The trial of a serial killer has captured the attention of most of the people in my little town. Finding an impartial jury has not been easy. Opinions are expressed in the morning coffee gatherings, in the papers, and on the regional news.
I met recently with a group who were close to one of the victims. Very early into our meetng, one of people spoke up: “I have a question. Do I have to pray for that guy?”
Easy answer: no.
But I’m not into easy answers.
I helped my questioning friend to tease out what she was really wanting to ask. She was somewhat resistant—seeking to hide the truth she was trying to avoid. But we finally got there. “Do I have to forgive him?”
What followed was an honest discussion about forgiveness. No one was comfortable…needing to forgive can do that.
As we were wrapping up our meeting, a new question surfaced: Do I have to like him?
Even easier answer: no!
Scripture says nothing about liking someone. I don’t think we’re wired to like everyone.
But we have to care about them. We have to love them.
Loving someone…caring for them…praying for them doesn’t mean we have to like them—and we certainly don’t have to like or condone what they did.
Perhaps the only thing we can pray for them is that they will find the strength to face the consequences of their actions.
If I did something horribly wrong I would hope someone prayed that much for me.
This is a note I posted on Facebook on this date in 2009. It still holds my hope and heart today.
Lent Day 28: Tattoo
March 24, 2009 at 7:40am
Lent Day 28:
My older daughter is visiting us. It is good to have her close and it will be hard to let her go when it’s time, but our connection is good. While she was here, she got another tattoo. This bothers her father. I try to remain neutral. I have to admit that of all the ones she’s gotten, I like this one the best. It’s the Celtic symbol for motherhood—or at least I hope it is!
Over the years both my daughters have tried to talk me into going with them and getting a tattoo. There’s something “special” about doing that, so I’m told. I know that there are biblical comments prohibiting tattooing, but that’s not why I haven’t gone. I am a wuss about pain, but that hasn’t been my deterrent, either. I can’t imagine anything that I want engraved on me for forever. The image of a wilted rose on an 86 year old woman’s body just doesn’t get me all jazzed up.
And yet, somehow, I want my life to be tattooed with Jesus. I want my laughter, my conversation, my touch, my service, my work, my prayers, everything that I am to immediately point to Jesus. As much as I want that, I know that my life is so far from consistent. My heart desperately seeks to live in a way that is pleasing to my Father, but my choices betray my lack of trust and my selfishness. I truly understand the struggle that Paul speaks about in Romans 7.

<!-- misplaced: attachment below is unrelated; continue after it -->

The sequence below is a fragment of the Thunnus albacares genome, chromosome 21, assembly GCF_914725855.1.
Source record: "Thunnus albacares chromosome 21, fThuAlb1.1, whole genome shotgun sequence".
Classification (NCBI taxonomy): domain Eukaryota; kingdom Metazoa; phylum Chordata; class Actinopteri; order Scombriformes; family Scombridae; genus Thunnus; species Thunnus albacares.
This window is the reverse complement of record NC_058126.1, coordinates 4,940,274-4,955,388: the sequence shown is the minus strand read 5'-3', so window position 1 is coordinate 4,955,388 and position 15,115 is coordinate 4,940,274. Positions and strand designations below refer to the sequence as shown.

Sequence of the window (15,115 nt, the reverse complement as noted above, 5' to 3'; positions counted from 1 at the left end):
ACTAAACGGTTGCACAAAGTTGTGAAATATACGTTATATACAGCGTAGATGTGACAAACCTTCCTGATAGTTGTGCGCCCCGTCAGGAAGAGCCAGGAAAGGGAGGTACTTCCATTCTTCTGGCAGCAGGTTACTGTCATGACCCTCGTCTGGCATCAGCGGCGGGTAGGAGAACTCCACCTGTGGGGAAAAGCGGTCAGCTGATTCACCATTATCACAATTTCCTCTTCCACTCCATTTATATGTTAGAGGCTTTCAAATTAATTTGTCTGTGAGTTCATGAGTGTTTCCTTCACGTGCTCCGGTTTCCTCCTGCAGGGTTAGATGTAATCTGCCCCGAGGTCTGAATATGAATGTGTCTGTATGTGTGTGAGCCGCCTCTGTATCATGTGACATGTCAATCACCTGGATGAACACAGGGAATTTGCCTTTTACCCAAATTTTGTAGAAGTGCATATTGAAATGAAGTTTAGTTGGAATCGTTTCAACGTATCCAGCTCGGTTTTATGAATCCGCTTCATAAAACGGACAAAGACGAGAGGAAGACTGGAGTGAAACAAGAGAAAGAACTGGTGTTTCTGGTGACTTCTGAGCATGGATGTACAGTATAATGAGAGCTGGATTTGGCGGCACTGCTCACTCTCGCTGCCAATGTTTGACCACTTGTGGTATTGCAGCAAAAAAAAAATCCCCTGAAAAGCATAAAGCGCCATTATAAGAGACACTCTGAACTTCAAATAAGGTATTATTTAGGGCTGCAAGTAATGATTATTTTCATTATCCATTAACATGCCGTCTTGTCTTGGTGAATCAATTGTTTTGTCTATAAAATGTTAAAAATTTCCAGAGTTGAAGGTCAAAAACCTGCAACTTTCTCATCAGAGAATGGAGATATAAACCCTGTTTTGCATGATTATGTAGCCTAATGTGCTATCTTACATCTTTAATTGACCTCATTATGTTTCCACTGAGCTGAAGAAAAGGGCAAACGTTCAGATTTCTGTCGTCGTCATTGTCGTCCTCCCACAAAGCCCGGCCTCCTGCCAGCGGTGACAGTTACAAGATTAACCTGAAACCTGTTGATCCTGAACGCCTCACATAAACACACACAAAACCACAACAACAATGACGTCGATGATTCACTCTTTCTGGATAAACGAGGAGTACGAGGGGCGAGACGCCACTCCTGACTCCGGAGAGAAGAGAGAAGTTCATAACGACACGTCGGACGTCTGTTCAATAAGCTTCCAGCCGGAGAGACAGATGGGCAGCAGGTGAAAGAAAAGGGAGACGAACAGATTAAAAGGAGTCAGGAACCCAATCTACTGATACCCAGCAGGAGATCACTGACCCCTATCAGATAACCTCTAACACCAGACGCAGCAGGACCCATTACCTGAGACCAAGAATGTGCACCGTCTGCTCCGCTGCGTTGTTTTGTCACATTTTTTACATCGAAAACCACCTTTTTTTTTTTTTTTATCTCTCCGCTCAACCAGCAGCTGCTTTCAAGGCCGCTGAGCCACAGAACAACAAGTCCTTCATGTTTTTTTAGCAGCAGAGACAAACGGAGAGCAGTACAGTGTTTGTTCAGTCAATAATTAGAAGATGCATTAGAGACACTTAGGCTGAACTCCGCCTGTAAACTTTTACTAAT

In my life I have known the absolute bowels of wretchedness. I know what it’s like to screw up so royally that you lose all respect, wallow in shame, and try to rebuild integrity. I’m thankful for grace that makes climbing out of that dark pit possible. I’m thankful that Paul moves from chapter 7 into chapter 8: There is therefore, no condemnation for those who are in Christ Jesus.
So, if I ever got a tattoo it would be a grapevine bracelet (symbolizing that I am just a branch needing to stay connected to the vine). In the vine would be a turtle (a rich symbol and spiritual totem) and a daisy (for me a symbol of hope and faithfulness). All three would serve as reminders to me to keep living, to keep being fruitful, to truly make every effort. The only place they may ever be is in my heart, but hopefully they will be seen by those Jesus sends my way each day.
I like a book that starts out by telling me where I’m going to end up. And Laurie Coombs does that in this book. In the preface she states that ultimately this is “a story that displays the glory of our God.”
I have met the author and was very impressed by her humility and sincerity. So when I got the opportunity to read this book, I jumped at it. And I wasn’t disappointed.
As I read the story, I felt like I was sitting across the table listening to Laurie while we shared a cup of coffee. The reader can be sure this hasn’t been “prettied” up. It’s a raw and real struggle to be obedient. The story took Laurie into some difficult situations and conversations, but in the end it truly displays the glory of God.
Ms. Coombs points out that we often think the journey of faith is like “skipping through a meadow, hand in hand with God” when in actuality it’s much more like “summiting Mount Everest.” Definitely not a stroll in the park.
I normally read rather quickly through books I’m going to review. This book is not meant for the speed reader. This story invites the reader into the true give and take experience of biblical forgiveness. It’s a process that can’t be rushed.